From 1957, Moses Bhagwan became active in Guyanese public life and liberation politics through many organizations, including the People’s Progressive Party, the Progressive Youth Organization, The Success Movement, the Indian Political Revolutionary Associates, the Working People’s Alliance and the WPA Overseas Associates. He served as a Member of Parliament from 1961-1968 and was also actively involved in community renewal, sports and religious affairs. Initially a teacher and civil servant, he became an Attorney at Law, practising in the Courts of Guyana since 1970. Moses Bhagwan now resides in New York with his wife Samia, and their two children, Moen and Siddiqui. He is the author of the book Ancestors of the River, and is presently engaged in preparing a selection of his writings in politics and law for publication.
Of Miles Greaves Fitzpatrick I’ll say:
Oh a soul so brightly lit
Cast its light upon the dark
And illumines the myth
And if his great friend our national poet Martin Carter were alive, he would say “too soon. too soon..’
Miles, a man so complete, so gifted with wit, so much in love with literature, poetry, music (jazz), so profoundly political, a sportsman (he played football with the Northern Rangers), an optimist, idealist, and in intimate social settings an enthralling compulsive conversationalist.
He walked with the giants of Caribbean intellectualism, the very best in literature and poetry, revolutionaries of all varieties, eminent social scientists such as CLR James, George Lamming, Jan Carew, Ian McDonald, Andaiye, Eusi Kwayana, Rupert Roopnaraine, Lloyd Best, Clive Thomas, Walter Rodney, and Maurice Bishop.
And I had the honour of being his friend and associate in politics and law.
In law he was the lawyer’s lawyer, a boon to young practitioners, a legal luminary, lucid, incisive, meticulous and thorough and with an expertise in all branches of civil law. Early in his career he won a case before the Privy Council that was decided on an interpretation of sections of the Civil Law Act relating to the reception of English law into Roman Dutch law in the British Colony.
He was the true and fearless leader as President of the Bar Association when he denounced political interference in the judiciary and recommended changes in the constitution to safeguard the integrity of the judiciary and to remove appointment of judges from the intervention of the executive. He also criticized discrimination against women lawyers and the failure to appoint senior counsel from their ranks.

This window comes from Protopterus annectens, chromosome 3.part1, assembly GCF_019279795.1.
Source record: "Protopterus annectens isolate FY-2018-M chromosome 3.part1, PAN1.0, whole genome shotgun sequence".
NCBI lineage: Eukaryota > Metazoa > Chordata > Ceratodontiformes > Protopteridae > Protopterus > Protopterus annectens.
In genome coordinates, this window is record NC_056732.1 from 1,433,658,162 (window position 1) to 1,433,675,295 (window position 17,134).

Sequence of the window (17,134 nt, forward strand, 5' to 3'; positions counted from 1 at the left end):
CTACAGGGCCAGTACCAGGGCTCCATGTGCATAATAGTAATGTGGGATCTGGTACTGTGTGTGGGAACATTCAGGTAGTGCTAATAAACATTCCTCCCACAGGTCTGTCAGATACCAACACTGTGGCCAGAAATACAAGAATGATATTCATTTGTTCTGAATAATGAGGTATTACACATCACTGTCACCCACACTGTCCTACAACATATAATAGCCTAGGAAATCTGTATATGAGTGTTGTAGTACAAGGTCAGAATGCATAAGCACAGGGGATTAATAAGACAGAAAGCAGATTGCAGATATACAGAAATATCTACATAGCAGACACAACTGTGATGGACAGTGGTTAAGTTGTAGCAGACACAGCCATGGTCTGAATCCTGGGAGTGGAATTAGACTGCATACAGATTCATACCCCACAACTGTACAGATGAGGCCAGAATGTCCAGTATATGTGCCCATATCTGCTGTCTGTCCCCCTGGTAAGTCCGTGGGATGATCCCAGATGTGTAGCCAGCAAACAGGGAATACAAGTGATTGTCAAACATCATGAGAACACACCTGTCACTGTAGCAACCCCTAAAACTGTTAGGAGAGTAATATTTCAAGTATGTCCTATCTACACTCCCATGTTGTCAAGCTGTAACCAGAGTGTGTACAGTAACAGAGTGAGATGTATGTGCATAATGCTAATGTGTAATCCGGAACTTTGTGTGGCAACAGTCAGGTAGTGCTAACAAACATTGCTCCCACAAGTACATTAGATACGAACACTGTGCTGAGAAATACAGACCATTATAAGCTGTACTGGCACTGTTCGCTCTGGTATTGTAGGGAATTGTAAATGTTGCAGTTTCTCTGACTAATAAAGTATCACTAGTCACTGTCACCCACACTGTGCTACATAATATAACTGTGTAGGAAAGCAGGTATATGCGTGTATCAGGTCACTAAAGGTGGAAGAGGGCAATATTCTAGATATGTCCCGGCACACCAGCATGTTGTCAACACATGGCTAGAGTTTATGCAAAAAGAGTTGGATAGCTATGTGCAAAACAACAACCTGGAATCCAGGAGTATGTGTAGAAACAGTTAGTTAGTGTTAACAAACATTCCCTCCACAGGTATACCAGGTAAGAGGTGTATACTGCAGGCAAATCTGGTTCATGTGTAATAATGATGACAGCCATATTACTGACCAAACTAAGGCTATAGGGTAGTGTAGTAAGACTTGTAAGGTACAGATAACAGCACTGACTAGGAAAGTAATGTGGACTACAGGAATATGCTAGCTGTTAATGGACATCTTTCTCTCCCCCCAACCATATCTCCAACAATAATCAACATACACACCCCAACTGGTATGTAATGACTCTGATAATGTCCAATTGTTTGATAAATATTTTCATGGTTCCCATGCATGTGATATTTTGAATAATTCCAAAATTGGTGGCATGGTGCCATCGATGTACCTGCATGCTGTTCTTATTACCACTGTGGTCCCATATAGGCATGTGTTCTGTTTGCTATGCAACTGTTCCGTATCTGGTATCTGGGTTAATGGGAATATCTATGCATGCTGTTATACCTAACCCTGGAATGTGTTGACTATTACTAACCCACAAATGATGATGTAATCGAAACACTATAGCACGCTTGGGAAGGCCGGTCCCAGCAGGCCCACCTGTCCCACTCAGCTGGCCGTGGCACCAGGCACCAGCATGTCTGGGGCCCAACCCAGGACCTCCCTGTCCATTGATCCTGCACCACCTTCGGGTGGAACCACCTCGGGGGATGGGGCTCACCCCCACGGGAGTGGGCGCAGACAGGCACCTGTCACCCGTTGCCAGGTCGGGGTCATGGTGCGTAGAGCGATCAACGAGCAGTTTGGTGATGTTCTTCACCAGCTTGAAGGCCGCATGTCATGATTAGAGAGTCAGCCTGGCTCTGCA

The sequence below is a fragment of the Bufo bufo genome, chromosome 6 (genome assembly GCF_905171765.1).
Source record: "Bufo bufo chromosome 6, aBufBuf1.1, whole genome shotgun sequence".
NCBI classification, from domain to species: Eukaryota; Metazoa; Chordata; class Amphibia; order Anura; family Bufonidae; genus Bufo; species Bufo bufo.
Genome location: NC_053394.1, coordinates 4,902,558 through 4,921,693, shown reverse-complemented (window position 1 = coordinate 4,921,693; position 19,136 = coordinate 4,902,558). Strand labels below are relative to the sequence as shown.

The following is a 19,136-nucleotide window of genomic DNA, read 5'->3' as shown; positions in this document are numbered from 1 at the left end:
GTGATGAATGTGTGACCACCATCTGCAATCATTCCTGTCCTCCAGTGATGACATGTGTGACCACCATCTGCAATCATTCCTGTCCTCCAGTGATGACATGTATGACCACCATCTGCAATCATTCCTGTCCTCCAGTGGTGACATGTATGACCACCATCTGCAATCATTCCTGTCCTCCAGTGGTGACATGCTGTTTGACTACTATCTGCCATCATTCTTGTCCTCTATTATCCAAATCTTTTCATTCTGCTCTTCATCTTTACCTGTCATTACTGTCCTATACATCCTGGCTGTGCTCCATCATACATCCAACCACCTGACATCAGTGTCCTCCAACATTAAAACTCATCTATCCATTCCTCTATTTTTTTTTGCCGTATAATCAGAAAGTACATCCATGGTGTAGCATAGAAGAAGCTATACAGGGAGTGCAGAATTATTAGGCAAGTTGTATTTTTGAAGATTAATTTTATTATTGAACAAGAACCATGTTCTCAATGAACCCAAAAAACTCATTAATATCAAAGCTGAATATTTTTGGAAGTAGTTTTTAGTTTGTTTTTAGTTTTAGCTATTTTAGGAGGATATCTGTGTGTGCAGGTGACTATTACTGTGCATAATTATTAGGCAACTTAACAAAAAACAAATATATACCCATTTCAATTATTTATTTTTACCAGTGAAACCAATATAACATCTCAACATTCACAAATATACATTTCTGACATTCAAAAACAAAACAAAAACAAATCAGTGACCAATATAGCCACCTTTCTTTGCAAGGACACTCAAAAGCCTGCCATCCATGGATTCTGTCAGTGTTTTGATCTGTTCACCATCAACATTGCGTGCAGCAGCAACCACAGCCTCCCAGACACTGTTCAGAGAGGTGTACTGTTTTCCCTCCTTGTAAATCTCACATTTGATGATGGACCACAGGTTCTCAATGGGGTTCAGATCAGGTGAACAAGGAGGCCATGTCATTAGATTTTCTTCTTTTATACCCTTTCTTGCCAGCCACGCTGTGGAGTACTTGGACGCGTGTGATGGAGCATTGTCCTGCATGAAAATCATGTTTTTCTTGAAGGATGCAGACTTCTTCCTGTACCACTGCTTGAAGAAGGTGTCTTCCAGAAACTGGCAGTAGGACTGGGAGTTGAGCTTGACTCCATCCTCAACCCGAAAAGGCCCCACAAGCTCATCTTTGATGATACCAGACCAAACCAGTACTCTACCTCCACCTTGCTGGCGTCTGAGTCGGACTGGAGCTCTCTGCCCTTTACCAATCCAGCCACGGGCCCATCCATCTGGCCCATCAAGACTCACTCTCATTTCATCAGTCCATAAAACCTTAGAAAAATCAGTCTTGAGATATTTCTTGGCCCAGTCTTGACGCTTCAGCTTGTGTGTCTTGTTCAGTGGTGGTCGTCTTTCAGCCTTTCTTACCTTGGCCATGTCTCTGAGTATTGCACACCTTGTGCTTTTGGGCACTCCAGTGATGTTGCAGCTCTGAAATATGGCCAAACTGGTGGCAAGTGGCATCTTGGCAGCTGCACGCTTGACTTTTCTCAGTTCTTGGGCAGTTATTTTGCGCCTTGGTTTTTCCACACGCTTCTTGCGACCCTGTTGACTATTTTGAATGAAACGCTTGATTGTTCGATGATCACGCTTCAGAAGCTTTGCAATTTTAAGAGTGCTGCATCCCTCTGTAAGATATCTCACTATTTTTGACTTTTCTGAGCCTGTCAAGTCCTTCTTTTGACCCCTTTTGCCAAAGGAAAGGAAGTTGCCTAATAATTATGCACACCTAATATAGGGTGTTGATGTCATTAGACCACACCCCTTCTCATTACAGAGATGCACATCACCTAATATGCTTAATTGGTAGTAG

He was tireless in his struggle for legal aid for those who could not afford the costs of litigation. He finally was principally instrumental in setting up a legal aid service. His services were always available to those who were denied civil and constitutional rights and to victims of the executive abuse of power.
Those powers that be that were offended and in retreat from every spear he launched against the system, were vengeful. When he was appointed a judge by the Judicial Service Commission they defied the authority of that body and contrived to abort his swearing in. He was never allowed to take his seat on the bench.
Recognition of his legal eminence and of his embrace of Caribbean revolutionary movements led to his appointment as a legal adviser to and de facto Attorney General of the People’s Revolutionary Government of Grenada, led by Maurice Bishop.
One day a young lawyer just back from London came into the upper flat of Freedom House and introduced himself to me. I was then Secretary of the Education and Research Committee (in which he later served). From the moment he became a member of the People’s Progressive Party (PPP) and Progressive Youth Organisation (PYO), this urbane elegant city resident from a Georgetown middle class background was bold enough to embrace robust working-class politics. He soon became integrated into the mass activist culture and participated at all levels in the organization, appearing at public meetings, speaking to party groups and carrying pickets on the streets, including on one occasion picketing the US embassy for the Bay of Pigs invasion. He went on Thunder (the party weekly publication) promotion campaigns with Paul Christian, Ranji Chandisingh and Patrick Alleyne to the Corentyne, which normally climaxed in jaunts at famous houses in New Amsterdam.